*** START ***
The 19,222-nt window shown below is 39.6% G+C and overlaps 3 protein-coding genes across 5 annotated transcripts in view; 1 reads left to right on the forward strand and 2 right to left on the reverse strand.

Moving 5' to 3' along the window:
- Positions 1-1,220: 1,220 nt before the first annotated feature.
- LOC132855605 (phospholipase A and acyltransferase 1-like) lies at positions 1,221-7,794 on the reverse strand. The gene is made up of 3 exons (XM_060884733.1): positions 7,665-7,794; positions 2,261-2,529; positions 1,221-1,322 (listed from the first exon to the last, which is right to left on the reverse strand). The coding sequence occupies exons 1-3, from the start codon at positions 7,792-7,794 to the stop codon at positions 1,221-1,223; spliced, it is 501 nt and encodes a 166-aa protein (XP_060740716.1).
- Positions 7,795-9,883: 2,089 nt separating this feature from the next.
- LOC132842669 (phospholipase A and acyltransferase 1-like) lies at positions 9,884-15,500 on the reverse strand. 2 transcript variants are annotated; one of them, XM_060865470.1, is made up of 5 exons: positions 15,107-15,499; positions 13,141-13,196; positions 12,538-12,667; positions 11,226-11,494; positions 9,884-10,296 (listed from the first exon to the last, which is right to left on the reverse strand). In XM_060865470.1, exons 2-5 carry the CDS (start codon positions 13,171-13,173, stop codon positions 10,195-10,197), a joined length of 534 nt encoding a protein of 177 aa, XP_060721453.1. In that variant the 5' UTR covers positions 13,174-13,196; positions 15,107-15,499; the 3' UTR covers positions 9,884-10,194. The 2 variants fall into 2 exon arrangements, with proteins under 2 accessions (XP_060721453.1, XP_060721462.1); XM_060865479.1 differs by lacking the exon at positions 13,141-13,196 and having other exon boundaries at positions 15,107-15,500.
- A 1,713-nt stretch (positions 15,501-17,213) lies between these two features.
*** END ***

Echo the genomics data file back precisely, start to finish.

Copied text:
The 19,222-nt window shown below is 39.6% G+C and overlaps 3 protein-coding genes across 5 annotated transcripts in view; 1 reads left to right on the forward strand and 2 right to left on the reverse strand.

Moving 5' to 3' along the window:
- Positions 1-1,220: 1,220 nt before the first annotated feature.
- LOC132855605 (phospholipase A and acyltransferase 1-like) lies at positions 1,221-7,794 on the reverse strand. The gene is made up of 3 exons (XM_060884733.1): positions 7,665-7,794; positions 2,261-2,529; positions 1,221-1,322 (listed from the first exon to the last, which is right to left on the reverse strand). The coding sequence occupies exons 1-3, from the start codon at positions 7,792-7,794 to the stop codon at positions 1,221-1,223; spliced, it is 501 nt and encodes a 166-aa protein (XP_060740716.1).
- Positions 7,795-9,883: 2,089 nt separating this feature from the next.
- LOC132842669 (phospholipase A and acyltransferase 1-like) lies at positions 9,884-15,500 on the reverse strand. 2 transcript variants are annotated; one of them, XM_060865470.1, is made up of 5 exons: positions 15,107-15,499; positions 13,141-13,196; positions 12,538-12,667; positions 11,226-11,494; positions 9,884-10,296 (listed from the first exon to the last, which is right to left on the reverse strand). In XM_060865470.1, exons 2-5 carry the CDS (start codon positions 13,171-13,173, stop codon positions 10,195-10,197), a joined length of 534 nt encoding a protein of 177 aa, XP_060721453.1. In that variant the 5' UTR covers positions 13,174-13,196; positions 15,107-15,499; the 3' UTR covers positions 9,884-10,194. The 2 variants fall into 2 exon arrangements, with proteins under 2 accessions (XP_060721453.1, XP_060721462.1); XM_060865479.1 differs by lacking the exon at positions 13,141-13,196 and having other exon boundaries at positions 15,107-15,500.
- A 1,713-nt stretch (positions 15,501-17,213) lies between these two features.